For anyone out there currently struggling:
Me, too. Brain fog is a bitch. Mornings are better than afternoons.
Healthline defines brain fog in a kinder way, “a symptom that can be caused by stress, sleep changes, medications, and other factors.” This totally applies. “It can cause confusion, memory issues, and lack of focus.” Check. Check. And check.
Then due to symptoms and medicinal side effects, I swing between anger and sadness. I’m tired of tearing up at school. I’m terrified of unleashing on a student or co-worker or even worse a friend. Lucky for me, the screaming and computer screen punching only happen at home. Something has got to give.
After lunch on school days, I find myself staring at my attendance screen not knowing what button to push. Students swarm me to say things of dire importance that I may or may not remember—one hands me a late essay (now to delete the zero from my gradebook until I can grade the work), one asks what she missed when she was absent (which is all online), one needs help with his paper, schedules an appointment, and later no-shows. Twenty-five chat like the teenagers they are in the background. The bell is ringing. Five more walk in late. I try to write things down. I try to decipher my notes. I try to remember to take attendance. I try to teach the Tragedy of Macbeth. Meanwhile, since lunch, here are three e-mails from parents and five e-mails from students and seven e-mails from counselors requesting updated paperwork for students with accommodations. Where are my accommodations? Can’t I get some *%#@-ing accommodations? Then I stare at the stack of 190 research papers. I exaggerate. I’ve graded 33, and 30 essays are late, so it’s a stack of 127, plus the one just turned in 128. How will I find the energy to contact those parents, not to mention the energy to grade the rest? For now, I’m a warm body in the classroom who can still teach Macbeth and throw the rest of my balls in the air.
I’ve been told a person with cancer should stick to a routine. Routine these days means taking a shower and going to school with wet hair unless I feel like lifting the hair dryer above my head. Most mornings I’m sweating my make-up off before I leave the house or I’m nauseous or both. I can tell when my blood pressure is elevated. I’ve spoken to my doctor about all of this and said I need help making it to the ends of my days and to the end of the school year. My medical team has suggested a psychiatrist. They threw around the terms—depression and anxiety—and compiled a list of doctors. I haven’t made an appointment. I’m not opposed. Just tired. If someone would make the appointment, I would show up.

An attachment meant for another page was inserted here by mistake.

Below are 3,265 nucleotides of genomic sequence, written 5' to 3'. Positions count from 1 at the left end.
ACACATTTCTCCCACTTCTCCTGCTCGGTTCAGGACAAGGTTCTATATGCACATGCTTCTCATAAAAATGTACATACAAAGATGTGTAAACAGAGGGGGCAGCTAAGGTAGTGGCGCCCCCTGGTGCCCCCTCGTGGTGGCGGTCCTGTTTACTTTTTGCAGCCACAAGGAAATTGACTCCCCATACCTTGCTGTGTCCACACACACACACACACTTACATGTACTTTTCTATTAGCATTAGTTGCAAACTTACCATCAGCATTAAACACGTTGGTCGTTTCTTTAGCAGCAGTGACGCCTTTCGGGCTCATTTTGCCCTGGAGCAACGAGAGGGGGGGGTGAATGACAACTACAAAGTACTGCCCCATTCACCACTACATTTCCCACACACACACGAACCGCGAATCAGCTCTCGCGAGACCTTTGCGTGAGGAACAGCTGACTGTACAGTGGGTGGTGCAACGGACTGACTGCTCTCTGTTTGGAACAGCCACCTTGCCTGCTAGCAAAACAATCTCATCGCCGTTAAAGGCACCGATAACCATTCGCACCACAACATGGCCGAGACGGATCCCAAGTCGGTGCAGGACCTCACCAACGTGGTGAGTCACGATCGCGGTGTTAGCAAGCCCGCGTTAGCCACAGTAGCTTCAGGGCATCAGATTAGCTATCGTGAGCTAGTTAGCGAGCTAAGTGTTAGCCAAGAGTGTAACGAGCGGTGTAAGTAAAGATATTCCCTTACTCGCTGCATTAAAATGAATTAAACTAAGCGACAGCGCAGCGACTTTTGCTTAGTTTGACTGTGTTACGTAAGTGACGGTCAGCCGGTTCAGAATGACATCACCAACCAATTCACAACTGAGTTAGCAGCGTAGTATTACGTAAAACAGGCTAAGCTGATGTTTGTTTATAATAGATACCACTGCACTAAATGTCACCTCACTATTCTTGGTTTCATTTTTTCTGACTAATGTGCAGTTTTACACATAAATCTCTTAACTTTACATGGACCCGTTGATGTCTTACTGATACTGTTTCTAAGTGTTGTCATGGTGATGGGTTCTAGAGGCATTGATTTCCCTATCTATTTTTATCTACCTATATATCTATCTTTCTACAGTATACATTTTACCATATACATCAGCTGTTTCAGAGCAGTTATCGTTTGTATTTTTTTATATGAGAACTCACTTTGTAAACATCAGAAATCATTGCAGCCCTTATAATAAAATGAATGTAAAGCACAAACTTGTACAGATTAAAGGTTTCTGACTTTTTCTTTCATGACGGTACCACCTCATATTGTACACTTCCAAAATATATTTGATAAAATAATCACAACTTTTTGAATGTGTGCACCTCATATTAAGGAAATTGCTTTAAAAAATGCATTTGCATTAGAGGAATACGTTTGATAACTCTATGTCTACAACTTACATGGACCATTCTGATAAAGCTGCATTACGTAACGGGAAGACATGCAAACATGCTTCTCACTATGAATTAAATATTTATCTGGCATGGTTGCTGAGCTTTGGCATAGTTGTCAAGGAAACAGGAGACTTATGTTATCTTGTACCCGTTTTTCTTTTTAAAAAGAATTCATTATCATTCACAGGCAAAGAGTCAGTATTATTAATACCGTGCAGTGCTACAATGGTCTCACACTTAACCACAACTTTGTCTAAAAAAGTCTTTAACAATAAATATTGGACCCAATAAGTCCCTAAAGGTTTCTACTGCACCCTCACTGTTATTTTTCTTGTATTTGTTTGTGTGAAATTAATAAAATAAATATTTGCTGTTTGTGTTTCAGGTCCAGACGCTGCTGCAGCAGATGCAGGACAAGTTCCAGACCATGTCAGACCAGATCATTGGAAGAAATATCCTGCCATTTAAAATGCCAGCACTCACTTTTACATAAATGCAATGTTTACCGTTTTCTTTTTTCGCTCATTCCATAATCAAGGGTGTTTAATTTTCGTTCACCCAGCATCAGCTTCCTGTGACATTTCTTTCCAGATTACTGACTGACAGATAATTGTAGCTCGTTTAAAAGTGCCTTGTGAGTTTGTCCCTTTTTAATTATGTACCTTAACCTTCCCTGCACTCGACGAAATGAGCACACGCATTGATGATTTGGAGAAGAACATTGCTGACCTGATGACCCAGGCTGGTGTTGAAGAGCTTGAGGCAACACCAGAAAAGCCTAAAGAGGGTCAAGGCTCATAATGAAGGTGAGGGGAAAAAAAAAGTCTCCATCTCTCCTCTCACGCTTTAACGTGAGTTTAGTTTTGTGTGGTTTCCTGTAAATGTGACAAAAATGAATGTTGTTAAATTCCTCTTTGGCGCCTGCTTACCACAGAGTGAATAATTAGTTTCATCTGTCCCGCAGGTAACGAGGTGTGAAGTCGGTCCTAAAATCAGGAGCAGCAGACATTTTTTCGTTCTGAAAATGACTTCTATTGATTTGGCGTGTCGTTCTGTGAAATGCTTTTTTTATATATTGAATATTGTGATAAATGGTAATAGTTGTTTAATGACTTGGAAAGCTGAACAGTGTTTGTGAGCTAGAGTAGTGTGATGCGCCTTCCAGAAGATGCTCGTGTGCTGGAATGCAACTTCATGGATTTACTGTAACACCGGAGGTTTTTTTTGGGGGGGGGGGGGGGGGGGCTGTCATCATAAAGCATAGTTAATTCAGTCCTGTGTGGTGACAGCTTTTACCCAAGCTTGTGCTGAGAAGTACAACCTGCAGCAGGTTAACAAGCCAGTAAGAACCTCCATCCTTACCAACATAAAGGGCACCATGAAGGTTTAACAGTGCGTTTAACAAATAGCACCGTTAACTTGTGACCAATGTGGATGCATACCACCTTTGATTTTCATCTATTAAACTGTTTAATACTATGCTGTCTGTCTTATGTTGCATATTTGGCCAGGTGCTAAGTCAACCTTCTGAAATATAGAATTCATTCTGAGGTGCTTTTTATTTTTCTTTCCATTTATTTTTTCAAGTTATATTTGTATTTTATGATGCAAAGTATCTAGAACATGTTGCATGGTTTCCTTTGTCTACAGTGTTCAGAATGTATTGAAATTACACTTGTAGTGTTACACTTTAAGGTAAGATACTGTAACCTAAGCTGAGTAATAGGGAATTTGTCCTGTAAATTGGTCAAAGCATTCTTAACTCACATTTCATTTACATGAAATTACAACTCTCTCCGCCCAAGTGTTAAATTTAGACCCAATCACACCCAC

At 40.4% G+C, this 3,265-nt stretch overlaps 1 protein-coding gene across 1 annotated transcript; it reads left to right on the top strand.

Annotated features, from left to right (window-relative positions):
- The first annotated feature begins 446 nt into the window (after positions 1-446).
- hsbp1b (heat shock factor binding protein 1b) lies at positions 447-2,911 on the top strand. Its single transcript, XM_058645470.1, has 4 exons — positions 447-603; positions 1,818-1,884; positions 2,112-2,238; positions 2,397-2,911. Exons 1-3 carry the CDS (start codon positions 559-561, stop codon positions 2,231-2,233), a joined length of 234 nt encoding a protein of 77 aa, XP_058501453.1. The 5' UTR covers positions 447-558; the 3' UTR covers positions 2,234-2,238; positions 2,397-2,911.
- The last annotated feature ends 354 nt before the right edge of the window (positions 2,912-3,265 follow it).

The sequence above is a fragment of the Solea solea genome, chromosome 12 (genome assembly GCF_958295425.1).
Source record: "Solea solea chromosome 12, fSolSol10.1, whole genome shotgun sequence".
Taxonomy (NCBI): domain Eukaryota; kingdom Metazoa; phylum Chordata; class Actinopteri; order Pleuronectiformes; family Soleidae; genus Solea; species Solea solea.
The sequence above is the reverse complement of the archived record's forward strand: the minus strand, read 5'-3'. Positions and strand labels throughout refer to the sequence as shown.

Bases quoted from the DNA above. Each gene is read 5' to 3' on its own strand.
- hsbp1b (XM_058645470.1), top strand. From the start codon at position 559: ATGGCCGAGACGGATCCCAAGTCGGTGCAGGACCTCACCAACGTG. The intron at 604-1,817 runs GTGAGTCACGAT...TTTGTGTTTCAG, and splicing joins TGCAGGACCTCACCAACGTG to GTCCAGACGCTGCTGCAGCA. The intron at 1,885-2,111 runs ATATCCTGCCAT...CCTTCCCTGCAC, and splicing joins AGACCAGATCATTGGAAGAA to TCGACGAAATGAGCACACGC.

Meanwhile, I’m seeking healthy ways to cope and finding.
Back in February after finishing my radiation, I watched a documentary on Netflix called STUTZ. If you’re struggling with your head space, I say, “You must-see.” Oscar-nominated actor Jonah Hill spotlights his own psychiatrist Dr. Phil Stutz and his approach to self-care. Together they share tools that take a normally unpleasant experience and make an opportunity. Dr. Stutz gives his patients notecards with visuals that “turn big ideas into simple images.” During my second viewing, I took notes:
Dr. Stutz and Jonah Hill discuss the concept of Life Force and how a person can always work on that. It’s the part of yourself “capable of guiding you when you’re lost.”
“If you think of it as a pyramid, there’s three levels of the life force. The bottom level is your relationship with your physical body…The most classic thing is [people are] not exercising. Diet is another one and sleeping.”
Dr. Phil Stutz
“Your relationships are like handholds to let yourself get pulled back into life. The key of it is you have to take the initiative…You could invite somebody out to lunch that you don’t find interesting, it doesn’t matter, it will affect you anyway, in a positive way. That person represents the whole human race, symbolically.”
Dr. Phil Stutz